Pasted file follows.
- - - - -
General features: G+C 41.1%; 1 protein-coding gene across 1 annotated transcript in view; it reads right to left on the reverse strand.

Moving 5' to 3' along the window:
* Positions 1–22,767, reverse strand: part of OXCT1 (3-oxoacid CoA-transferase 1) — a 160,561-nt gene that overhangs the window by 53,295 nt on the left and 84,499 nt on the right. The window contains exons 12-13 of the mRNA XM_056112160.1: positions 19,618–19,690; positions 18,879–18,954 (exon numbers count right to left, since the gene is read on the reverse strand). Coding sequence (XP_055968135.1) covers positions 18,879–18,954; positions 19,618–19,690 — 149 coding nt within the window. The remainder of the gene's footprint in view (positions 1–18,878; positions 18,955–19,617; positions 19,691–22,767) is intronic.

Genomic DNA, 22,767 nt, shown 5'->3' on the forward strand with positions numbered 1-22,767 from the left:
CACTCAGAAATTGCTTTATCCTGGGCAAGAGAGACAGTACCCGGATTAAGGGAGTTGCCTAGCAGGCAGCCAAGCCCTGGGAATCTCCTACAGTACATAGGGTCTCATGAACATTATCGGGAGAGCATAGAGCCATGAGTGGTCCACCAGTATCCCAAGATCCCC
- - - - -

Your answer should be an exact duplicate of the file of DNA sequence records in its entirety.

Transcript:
General features: G+C 41.1%; 1 protein-coding gene across 1 annotated transcript in view; it reads right to left on the reverse strand.

Moving 5' to 3' along the window:
* Positions 1–22,767, reverse strand: part of OXCT1 (3-oxoacid CoA-transferase 1) — a 160,561-nt gene that overhangs the window by 53,295 nt on the left and 84,499 nt on the right. The window contains exons 12-13 of the mRNA XM_056112160.1: positions 19,618–19,690; positions 18,879–18,954 (exon numbers count right to left, since the gene is read on the reverse strand). Coding sequence (XP_055968135.1) covers positions 18,879–18,954; positions 19,618–19,690 — 149 coding nt within the window. The remainder of the gene's footprint in view (positions 1–18,878; positions 18,955–19,617; positions 19,691–22,767) is intronic.

Genomic DNA, 22,767 nt, shown 5'->3' on the forward strand with positions numbered 1-22,767 from the left:
CACTCAGAAATTGCTTTATCCTGGGCAAGAGAGACAGTACCCGGATTAAGGGAGTTGCCTAGCAGGCAGCCAAGCCCTGGGAATCTCCTACAGTACATAGGGTCTCATGAACATTATCGGGAGAGCATAGAGCCATGAGTGGTCCACCAGTATCCCAAGATCCCC